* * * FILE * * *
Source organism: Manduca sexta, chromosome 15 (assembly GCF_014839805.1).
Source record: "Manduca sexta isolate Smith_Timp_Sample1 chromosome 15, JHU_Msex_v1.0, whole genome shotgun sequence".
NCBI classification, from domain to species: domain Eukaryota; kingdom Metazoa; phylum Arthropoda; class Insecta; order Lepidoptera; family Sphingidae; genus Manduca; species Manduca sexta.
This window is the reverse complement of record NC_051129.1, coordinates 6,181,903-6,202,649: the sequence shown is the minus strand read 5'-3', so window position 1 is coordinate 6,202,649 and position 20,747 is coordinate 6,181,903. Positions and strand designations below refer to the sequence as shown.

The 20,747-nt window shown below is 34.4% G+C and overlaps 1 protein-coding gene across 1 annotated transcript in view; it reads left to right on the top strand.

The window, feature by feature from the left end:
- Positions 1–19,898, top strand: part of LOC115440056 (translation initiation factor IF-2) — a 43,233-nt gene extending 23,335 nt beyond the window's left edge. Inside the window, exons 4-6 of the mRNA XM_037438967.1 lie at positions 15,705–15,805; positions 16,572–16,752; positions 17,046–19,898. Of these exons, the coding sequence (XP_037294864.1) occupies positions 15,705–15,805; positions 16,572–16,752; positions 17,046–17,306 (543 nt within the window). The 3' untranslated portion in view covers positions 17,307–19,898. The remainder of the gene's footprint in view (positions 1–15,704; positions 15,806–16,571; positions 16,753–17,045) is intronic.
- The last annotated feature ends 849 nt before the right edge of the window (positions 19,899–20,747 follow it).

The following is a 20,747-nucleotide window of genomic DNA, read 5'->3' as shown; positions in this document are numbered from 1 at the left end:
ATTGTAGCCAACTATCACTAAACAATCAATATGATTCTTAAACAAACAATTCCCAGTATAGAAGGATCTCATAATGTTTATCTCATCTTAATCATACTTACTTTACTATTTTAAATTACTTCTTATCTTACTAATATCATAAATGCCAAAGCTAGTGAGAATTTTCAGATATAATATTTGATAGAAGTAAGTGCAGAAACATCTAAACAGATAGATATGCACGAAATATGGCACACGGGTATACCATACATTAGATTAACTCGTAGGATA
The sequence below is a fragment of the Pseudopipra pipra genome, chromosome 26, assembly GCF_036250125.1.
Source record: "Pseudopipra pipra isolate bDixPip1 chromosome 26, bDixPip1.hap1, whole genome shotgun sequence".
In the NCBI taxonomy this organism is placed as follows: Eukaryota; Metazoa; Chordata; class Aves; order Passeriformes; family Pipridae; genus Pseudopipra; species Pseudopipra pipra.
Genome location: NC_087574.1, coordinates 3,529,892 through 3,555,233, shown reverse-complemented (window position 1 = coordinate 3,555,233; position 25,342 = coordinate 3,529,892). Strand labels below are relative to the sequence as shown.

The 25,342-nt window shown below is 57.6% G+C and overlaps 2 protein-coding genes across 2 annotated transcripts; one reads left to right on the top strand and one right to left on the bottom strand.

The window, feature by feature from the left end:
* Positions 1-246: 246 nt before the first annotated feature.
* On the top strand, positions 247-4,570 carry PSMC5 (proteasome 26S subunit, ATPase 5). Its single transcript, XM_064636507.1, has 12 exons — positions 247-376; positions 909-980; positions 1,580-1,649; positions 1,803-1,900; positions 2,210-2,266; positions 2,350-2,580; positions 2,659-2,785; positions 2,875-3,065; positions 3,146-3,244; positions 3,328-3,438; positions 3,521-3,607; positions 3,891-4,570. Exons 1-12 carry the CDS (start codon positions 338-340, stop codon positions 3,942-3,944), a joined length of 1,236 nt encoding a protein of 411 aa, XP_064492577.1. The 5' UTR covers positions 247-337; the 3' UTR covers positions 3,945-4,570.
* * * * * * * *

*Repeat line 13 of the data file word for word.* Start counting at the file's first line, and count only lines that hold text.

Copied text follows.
In the NCBI taxonomy this organism is placed as follows: Eukaryota; Metazoa; Chordata; class Aves; order Passeriformes; family Pipridae; genus Pseudopipra; species Pseudopipra pipra.